In Wisconsin, a lot of training goes into being a cheese tester
MICHEL MARTIN, HOST:
You already know this, but we're going to remind you anyway. In Wisconsin, cheese is king. So when the chance came up to become a cheese taster, 250 people applied for five open jobs. Their goal is, well, to eat a lot of cheese and help cheesemakers create a creamier cheddar or a more melty mozzarella. I think I'm ready for a career change. Anyway, Maayan Silver from member station WUWM in Milwaukee has this report.
MAAYAN SILVER, BYLINE: In a state where cheese is a big business, getting the taste just right is a serious undertaking. Training for professional cheese tasters teaches them how to identify flavors and speak the same lingo. So instead of fancy crackers, grapes and prosciutto, laid out in front of the five taste testers there are vials of liquids with labels like buttery and rancid, sample cups with foam to measure textures, and spit cups.
BRANDON PROCHASKA: This'll be your guys' first quiz (laughter). Tell me what you thought, basic taste-wise.
SILVER: Brandon Prochaska, the leader of this training at UW Madison's Center for Dairy Research, has each student pluck a cube of colby from a tray. The conversation here immediately gets pretty science-y (ph).
BRIAN HANSON: You can get diacetyl in beer sometimes, and this was closer to like what I feel like I taste in beer when there's, like, a butteriness to it.
SILVER: That's Brian Hanson, one of UW's new tasters. Teacher Prochaska says the goal during these sessions is to get the real human reaction to eating cheese in a methodical and systematic way. The panelists identify a cheese's traits, like creamy or bitter, and rate their intensity.
(SOUNDBITE OF LAB MACHINE RUNNING)
SILVER: That data can be used by graduate students, cheese producers and pizza-makers.
PROCHASKA: So we're thinking of a lot of different practical applications - things like, how do we extend the shelf life of a product? How do we make something have an even better flavor? Or maybe there's a new technology coming out that's not quite, you know, replicating the flavor people expect.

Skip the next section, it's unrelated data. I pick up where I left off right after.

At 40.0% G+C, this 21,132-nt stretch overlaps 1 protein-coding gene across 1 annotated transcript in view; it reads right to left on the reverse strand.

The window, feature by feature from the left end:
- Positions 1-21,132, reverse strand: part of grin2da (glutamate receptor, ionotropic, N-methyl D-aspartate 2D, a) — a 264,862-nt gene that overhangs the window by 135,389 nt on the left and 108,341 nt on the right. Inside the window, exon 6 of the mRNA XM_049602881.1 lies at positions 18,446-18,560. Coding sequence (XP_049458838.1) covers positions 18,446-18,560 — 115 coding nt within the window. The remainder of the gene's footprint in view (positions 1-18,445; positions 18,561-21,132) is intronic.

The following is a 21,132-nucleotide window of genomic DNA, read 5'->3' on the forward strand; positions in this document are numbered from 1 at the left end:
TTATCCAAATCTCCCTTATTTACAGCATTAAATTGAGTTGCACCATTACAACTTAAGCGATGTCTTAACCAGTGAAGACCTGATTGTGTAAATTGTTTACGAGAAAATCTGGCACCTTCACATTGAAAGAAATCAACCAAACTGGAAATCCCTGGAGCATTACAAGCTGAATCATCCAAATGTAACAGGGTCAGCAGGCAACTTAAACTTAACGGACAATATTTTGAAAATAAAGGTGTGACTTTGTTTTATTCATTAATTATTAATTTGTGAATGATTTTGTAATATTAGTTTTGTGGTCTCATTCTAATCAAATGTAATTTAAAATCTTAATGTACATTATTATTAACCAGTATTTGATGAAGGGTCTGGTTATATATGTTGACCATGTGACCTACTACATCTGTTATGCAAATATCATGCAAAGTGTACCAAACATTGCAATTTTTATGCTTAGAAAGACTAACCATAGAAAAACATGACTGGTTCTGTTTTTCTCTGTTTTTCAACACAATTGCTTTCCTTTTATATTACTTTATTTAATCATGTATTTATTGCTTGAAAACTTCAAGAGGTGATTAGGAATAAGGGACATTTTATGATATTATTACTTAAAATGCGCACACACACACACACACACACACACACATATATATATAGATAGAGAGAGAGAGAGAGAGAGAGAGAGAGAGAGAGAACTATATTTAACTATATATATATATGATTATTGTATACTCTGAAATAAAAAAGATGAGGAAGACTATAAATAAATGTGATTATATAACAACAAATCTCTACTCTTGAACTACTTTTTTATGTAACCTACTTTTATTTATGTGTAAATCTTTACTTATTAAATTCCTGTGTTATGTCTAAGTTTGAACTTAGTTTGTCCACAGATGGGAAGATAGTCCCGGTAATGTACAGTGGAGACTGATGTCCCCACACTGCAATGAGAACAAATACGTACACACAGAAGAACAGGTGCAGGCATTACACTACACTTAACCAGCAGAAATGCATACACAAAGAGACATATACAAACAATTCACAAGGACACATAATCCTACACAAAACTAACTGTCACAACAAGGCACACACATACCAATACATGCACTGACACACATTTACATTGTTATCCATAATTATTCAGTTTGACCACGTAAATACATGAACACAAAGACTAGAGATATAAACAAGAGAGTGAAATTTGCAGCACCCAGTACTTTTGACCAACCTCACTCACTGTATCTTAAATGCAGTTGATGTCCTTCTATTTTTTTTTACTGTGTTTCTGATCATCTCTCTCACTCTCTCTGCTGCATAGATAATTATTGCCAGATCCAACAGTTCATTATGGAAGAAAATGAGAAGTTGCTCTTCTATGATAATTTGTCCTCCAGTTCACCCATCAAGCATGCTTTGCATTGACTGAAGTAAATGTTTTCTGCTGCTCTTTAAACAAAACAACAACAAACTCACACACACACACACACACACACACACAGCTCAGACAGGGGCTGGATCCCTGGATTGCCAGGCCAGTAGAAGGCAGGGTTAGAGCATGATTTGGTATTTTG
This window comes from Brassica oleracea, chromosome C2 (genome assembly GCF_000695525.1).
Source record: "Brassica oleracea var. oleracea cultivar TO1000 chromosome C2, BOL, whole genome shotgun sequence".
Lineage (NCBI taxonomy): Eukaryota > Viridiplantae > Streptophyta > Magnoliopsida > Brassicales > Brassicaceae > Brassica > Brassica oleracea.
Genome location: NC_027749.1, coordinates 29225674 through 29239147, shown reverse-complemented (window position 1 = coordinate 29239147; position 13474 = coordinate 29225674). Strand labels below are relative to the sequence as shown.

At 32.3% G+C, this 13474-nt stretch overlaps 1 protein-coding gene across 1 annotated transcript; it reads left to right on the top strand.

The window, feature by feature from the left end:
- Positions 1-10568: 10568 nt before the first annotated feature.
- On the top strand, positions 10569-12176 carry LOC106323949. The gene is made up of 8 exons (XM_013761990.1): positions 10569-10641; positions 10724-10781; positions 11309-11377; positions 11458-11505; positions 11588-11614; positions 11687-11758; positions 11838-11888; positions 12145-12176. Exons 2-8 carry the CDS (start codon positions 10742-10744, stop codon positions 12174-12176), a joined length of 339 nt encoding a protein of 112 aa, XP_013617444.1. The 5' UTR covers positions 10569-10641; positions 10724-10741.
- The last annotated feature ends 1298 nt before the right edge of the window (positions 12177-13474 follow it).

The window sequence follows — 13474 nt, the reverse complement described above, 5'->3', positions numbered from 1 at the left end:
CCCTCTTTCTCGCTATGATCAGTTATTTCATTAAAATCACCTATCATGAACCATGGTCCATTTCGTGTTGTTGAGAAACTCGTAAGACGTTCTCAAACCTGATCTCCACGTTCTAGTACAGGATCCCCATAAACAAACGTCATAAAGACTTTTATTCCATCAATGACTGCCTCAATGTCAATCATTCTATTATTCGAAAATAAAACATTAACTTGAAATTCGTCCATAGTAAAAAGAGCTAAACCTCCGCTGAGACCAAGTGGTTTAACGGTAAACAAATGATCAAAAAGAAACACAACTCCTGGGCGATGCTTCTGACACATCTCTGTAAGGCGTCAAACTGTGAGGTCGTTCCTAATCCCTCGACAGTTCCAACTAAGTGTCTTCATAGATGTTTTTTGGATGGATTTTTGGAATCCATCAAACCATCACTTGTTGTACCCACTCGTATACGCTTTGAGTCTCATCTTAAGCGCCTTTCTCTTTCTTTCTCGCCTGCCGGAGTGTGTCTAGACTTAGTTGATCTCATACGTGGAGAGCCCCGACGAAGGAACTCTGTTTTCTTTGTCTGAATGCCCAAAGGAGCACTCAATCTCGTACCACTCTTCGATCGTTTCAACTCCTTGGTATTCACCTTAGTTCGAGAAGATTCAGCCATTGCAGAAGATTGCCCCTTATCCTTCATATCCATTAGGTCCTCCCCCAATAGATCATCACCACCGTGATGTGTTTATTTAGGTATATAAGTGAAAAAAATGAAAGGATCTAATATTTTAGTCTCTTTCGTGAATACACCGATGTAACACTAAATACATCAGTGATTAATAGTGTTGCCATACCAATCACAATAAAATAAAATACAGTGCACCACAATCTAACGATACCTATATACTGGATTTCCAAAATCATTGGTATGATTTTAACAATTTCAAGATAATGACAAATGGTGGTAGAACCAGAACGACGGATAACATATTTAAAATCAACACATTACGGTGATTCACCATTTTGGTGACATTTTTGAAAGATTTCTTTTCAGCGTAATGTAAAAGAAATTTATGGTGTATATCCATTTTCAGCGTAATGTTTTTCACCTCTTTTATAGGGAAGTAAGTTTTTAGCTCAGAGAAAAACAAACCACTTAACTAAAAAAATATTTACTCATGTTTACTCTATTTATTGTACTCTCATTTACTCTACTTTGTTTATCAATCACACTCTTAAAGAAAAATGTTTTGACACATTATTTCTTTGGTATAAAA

SILVER: So armed with a notebook and a color wheel, taste tester Kelly Kluck learns how to identify flavors - maybe not so hard for an aficionado who has a few wine-tasting certifications.
KELLY KLUCK: The thing that's great about this - I feel like I've taken a hobby, and I'm actually getting paid to do it now.
SILVER: When Prochaska sends chunks of full-fat mozzarella around the table, they talk about what it tastes like.
PROCHASKA: Again, just kind of vinegary, citrusy kind of note besides the...
KLUCK: Lemongrass-y (ph).
PROCHASKA: Lemongrass-y? Yeah.
SILVER: And at the university, there's a protocol for everything - when to chew, when to hold and release your nose to block or pick up aromas from the cheese. It's not exactly what taster Carolyn Haswell expected.
CAROLYN HASWELL: I actually signed up because I loved pizza. I love making pizza. And it's like, oh, I know all the types of pizza around the country. And then I come here, and it's like, it's experimental cheese. Enjoy.
SILVER: When they do taste pizzas, no eating the crust - just the cheese, please.
PROCHASKA: This one's still a bit warm. I'll let you know when it's ready to taste.
SILVER: One pan comes out of the oven, then another and another. They even use a ruler to test the stretchiness of the mozzarella. It's an efficient way to put the cheese that could end up on your next delivery order through the science lab.
For NPR News, I'm Maayan Silver in Madison. Transcript provided by NPR, Copyright NPR.
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